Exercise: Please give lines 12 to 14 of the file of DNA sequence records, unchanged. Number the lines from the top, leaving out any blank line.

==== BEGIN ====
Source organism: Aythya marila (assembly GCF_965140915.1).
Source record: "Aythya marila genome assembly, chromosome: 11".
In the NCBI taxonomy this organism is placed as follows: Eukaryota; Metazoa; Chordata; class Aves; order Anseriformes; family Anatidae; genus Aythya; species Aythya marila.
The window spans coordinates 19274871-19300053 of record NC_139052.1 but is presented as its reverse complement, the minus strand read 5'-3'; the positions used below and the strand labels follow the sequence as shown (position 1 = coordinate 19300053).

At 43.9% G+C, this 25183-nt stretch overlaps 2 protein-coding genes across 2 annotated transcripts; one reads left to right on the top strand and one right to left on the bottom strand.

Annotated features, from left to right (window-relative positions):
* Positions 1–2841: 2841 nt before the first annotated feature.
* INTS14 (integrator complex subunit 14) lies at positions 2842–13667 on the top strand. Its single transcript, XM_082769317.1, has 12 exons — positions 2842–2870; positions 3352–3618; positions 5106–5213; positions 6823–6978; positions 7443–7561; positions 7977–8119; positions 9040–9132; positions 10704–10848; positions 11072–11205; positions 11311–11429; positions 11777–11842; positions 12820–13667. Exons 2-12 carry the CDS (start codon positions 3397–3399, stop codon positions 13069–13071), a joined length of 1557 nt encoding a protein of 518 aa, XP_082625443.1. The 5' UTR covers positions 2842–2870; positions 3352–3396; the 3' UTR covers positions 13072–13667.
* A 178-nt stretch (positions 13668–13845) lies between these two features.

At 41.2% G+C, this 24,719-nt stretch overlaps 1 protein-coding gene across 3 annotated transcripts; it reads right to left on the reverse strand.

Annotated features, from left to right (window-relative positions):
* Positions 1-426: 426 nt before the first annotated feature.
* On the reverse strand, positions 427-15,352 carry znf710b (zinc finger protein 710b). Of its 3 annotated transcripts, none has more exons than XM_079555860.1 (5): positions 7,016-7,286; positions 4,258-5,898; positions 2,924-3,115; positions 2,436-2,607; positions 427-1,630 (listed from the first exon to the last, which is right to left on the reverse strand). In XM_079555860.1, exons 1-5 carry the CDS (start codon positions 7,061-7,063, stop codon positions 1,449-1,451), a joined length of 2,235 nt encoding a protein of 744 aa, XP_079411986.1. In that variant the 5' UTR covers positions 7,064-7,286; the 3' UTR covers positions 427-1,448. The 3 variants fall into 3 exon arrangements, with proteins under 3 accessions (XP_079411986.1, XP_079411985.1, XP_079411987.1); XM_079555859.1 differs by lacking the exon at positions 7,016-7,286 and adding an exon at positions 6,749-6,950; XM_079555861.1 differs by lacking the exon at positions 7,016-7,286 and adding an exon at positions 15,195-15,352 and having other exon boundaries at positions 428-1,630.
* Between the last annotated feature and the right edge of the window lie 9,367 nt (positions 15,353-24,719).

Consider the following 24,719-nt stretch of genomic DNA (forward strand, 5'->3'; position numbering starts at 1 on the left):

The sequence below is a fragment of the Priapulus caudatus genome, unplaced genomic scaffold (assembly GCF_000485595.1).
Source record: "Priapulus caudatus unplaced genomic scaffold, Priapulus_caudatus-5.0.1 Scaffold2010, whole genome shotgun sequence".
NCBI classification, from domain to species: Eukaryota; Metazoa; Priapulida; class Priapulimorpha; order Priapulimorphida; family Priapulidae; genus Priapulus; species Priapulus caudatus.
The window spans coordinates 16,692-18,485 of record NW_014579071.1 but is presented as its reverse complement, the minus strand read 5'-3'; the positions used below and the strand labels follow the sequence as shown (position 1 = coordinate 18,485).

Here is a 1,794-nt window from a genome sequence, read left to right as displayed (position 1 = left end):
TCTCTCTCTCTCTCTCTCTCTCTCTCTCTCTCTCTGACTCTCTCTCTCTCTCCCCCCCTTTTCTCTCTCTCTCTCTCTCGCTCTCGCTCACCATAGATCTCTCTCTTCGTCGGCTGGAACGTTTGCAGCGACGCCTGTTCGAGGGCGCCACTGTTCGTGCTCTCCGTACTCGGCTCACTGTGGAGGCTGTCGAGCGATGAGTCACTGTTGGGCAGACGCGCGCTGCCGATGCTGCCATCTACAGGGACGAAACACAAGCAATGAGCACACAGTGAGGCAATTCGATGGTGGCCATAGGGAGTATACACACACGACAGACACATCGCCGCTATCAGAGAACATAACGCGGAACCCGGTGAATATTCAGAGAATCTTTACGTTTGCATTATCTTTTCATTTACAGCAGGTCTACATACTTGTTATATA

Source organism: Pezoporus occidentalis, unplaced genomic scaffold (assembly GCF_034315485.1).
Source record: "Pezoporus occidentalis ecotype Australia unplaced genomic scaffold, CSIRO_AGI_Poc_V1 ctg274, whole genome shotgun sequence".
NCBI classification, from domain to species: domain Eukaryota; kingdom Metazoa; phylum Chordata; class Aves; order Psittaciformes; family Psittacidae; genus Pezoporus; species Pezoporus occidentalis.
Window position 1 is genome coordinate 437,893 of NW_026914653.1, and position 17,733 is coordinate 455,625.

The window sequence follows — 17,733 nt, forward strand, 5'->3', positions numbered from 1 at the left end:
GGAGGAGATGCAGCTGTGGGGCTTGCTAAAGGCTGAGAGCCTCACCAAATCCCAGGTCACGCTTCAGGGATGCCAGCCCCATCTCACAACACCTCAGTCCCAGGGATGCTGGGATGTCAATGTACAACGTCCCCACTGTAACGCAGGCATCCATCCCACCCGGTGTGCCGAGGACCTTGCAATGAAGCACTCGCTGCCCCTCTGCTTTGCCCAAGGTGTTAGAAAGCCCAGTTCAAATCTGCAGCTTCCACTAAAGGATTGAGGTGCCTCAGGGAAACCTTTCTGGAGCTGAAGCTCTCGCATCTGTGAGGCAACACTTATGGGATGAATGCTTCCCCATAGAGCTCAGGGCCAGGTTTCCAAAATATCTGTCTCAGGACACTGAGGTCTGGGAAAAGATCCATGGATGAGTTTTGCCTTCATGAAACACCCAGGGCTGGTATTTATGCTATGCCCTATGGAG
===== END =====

* Positions 1-426: 426 nt before the first annotated feature.
* On the reverse strand, positions 427-15,352 carry znf710b (zinc finger protein 710b). Of its 3 annotated transcripts, none has more exons than XM_079555860.1 (5): positions 7,016-7,286; positions 4,258-5,898; positions 2,924-3,115; positions 2,436-2,607; positions 427-1,630 (listed from the first exon to the last, which is right to left on the reverse strand). In XM_079555860.1, exons 1-5 carry the CDS (start codon positions 7,061-7,063, stop codon positions 1,449-1,451), a joined length of 2,235 nt encoding a protein of 744 aa, XP_079411986.1. In that variant the 5' UTR covers positions 7,064-7,286; the 3' UTR covers positions 427-1,448. The 3 variants fall into 3 exon arrangements, with proteins under 3 accessions (XP_079411986.1, XP_079411985.1, XP_079411987.1); XM_079555859.1 differs by lacking the exon at positions 7,016-7,286 and adding an exon at positions 6,749-6,950; XM_079555861.1 differs by lacking the exon at positions 7,016-7,286 and adding an exon at positions 15,195-15,352 and having other exon boundaries at positions 428-1,630.
* Between the last annotated feature and the right edge of the window lie 9,367 nt (positions 15,353-24,719).